Boar and Bear, snuffle through leaf litter,

Snoring in craggy cave and hollow tree.

 

Lynx stalks through thicket,

Pelt a fine prize crowns a chieftain’s head,

Bears teeth around his neck,

Claws that once raked his arm

Fasten his cloak.

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Swarming salmon seethe up the Great River

Spawn in glacial gravel flowing from mountainside

The river turns from sunrise to sunset

Spiralling, tumbling and rounding

Returning  to the Whales water.

 

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Now people summit

In mist and snow,

Clad in black gold,

From deep depths drawn,

Form coloured nylon and plastic.

 

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Playing at wildness

In park, on path

Released from the pen,

Free to roam but constrained on the fell

Close the gate when you leave, please.

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Twin paps of Mell, Great and Little

Both crowned with barrows of ancient chiefs

Oak and elm their final bed,

Pyre fired urn, holding charred bones,

Watch from a distance over park-life games.

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Notes

The primary influence on these musings whilst climbing Blencathra is George Monbiot’s recent book Feral, a treatise on the re-wilding of the environment.  Unsurprisingly he received a hostile reception from some Lake District farmers despite acknowledging there are many problems, cultural and social, inherent in the process and that the dispossession  of farmers is not the way forward. Whilst the Lake District National Park and National Trust have set to in planting up some areas with native trees, notably around less accessible ghylls and scree strewn slopes, there still remains a lot to be done. A notable success is Ennerdale, and Thirlmere is steadily loosing its green cloak of spruce.  Effectively these conservation bodies have preserved the picturesque qualities of a deforested landscape, where you can walk for hours and barely see any mammal other than sheep (and humans!), at the expense of the wildlife. Despite being quite fond of sheep myself they are desperately destructive, and have largely been responsible for the process of deforestation in the uplands  at least since the Bronze Age over  three thousand years ago.

George Monbiot argues that the present and former forests of the  western coasts of the British and Irish Isles are in fact temperate rain-forests. I would agree with this as I listen to the rain hammering on the roof. It can best be seen perhaps on the western coasts of Scotland where native oak and birch wood survive, festooned with massive growths of lichens and mosses. This makes the deforestation all the more destructive as the upland soils are rapidly depleted of nutrients, this has the knock on effect of increased run off, acidification, erosion and destruction of salmon spawning grounds. There were not always large areas of mire on the uplands!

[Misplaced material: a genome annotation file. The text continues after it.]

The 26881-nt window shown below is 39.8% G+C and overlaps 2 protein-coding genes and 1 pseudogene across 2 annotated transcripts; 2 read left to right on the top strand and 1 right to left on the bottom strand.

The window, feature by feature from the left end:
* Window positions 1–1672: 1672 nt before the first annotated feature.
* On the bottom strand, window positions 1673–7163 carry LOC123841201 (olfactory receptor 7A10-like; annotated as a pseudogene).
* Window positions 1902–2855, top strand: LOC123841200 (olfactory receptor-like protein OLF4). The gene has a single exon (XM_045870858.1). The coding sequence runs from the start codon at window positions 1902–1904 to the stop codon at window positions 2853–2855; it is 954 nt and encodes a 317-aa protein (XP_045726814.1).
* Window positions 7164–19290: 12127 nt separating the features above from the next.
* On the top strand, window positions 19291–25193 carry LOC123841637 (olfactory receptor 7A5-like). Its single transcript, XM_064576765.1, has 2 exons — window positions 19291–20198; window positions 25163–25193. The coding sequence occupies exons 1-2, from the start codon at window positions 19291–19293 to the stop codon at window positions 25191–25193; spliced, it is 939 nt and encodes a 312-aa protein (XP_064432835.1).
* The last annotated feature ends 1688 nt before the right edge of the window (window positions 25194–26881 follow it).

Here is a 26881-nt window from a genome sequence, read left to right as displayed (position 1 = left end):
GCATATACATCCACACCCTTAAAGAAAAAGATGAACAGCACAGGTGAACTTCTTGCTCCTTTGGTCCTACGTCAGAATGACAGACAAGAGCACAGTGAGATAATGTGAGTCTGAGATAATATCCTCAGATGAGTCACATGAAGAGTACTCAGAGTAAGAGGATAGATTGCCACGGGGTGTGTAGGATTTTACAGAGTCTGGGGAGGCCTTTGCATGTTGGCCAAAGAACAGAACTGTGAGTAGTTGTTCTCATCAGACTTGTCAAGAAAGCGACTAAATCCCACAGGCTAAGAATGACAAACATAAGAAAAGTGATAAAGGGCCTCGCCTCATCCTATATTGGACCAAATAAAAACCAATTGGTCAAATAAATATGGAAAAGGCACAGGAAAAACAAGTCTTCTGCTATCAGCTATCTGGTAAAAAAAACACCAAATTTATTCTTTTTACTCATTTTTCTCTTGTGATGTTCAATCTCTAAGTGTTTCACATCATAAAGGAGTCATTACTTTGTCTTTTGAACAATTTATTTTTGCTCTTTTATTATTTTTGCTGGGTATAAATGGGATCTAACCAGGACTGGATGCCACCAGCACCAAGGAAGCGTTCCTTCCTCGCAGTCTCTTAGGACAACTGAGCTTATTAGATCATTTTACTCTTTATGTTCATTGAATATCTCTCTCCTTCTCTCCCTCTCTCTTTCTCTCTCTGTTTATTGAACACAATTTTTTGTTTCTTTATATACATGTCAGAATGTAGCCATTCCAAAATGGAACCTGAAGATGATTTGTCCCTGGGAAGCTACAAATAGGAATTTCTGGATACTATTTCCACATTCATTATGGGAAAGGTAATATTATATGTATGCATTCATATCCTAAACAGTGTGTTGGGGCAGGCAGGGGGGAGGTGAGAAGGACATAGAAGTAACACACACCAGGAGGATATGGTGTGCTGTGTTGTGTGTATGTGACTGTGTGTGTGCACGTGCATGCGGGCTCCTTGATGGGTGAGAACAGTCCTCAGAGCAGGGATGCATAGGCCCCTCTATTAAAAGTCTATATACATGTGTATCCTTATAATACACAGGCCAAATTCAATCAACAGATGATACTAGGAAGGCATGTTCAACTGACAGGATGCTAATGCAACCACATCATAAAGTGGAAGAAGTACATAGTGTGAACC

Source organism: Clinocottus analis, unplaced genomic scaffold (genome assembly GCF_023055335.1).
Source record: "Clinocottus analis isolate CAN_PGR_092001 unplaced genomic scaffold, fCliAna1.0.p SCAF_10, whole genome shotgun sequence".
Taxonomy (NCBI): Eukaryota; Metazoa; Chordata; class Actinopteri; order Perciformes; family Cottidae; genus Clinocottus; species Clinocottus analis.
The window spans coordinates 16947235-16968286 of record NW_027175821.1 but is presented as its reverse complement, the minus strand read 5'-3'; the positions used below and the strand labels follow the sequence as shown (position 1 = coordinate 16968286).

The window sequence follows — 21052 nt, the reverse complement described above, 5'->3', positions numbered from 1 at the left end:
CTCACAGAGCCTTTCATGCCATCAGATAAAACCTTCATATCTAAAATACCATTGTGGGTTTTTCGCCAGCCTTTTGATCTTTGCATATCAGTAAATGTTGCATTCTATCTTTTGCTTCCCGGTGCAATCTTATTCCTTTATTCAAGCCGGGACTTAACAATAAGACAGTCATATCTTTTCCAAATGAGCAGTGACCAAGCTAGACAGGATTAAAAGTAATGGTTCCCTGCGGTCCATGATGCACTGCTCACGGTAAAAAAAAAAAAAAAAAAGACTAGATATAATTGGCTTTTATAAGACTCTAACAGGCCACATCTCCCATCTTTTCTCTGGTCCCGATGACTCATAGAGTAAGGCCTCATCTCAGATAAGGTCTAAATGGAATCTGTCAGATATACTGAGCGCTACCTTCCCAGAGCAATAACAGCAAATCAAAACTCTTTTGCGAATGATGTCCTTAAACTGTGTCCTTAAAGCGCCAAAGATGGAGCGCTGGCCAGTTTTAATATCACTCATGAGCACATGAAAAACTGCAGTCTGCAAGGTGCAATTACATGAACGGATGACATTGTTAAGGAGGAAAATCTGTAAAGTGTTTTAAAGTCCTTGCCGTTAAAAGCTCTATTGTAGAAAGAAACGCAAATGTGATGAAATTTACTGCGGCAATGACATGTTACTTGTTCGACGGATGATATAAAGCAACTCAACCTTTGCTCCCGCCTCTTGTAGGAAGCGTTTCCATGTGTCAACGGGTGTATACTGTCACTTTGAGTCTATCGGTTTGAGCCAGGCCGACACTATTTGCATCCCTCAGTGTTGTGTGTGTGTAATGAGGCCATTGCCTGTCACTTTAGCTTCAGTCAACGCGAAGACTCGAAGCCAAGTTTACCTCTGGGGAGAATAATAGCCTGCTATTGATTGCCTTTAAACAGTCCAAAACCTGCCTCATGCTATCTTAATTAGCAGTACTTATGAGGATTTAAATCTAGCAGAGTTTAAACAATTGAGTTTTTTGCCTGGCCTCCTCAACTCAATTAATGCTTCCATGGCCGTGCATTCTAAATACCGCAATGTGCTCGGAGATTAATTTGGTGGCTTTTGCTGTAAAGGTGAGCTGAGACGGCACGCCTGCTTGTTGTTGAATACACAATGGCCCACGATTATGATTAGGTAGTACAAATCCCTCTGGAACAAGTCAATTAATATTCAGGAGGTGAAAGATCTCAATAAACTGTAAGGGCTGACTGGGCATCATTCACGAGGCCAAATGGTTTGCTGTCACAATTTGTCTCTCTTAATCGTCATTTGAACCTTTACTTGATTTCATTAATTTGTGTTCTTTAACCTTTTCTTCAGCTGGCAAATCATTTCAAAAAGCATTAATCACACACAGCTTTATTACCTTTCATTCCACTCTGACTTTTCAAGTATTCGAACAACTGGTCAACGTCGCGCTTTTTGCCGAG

The aurochs was a native form of cattle, massive bigger than modern domestic cattle something like a buffalo in size, it was hunted to extinction in Britain around the Bronze Age, although extant in Europe for longer and preserved in the Polish forests for the royal hunt until the last cow died in 1627. People have been influencing the landscape in the Cumbrian Mountains from the Neolithic Period and arguably earlier into the Mesolithic. Imagining the wealth of wildlife in that time, it seems that it would not be so hard to find your dinner. The burials mentioned on Great and Little Mell fells were from the middle Bronze Age around 12-1500 BC, brief notes can be found here and here. Their settlements may now be buried in the blanket bog on the west of these fells. There remains an Iron Age settlement still visible on the opposite side of the valley to Threlkeld, this may well have had roots in the Bronze Age.

 

 

 

 

 

 

 

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Round rings of stone on the fellside

Bedded with bluebells, the ancient home

On terrace banked with rock

Pink Ennerdale Granophyre, ground round by glacier,

Dragged down from Dodds heights

Weathered to fertile soil.

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Now people return to the fold, above Scales Beck

The new-found steading, measured with laser and staff

Drawn with Derwent pencil

Whose core was once wadd from over the pass.

Black and white watches sheep

Where once short cattle grazed.

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In the shadow of Scales Knott

The fertile delta lies with cup-marked slab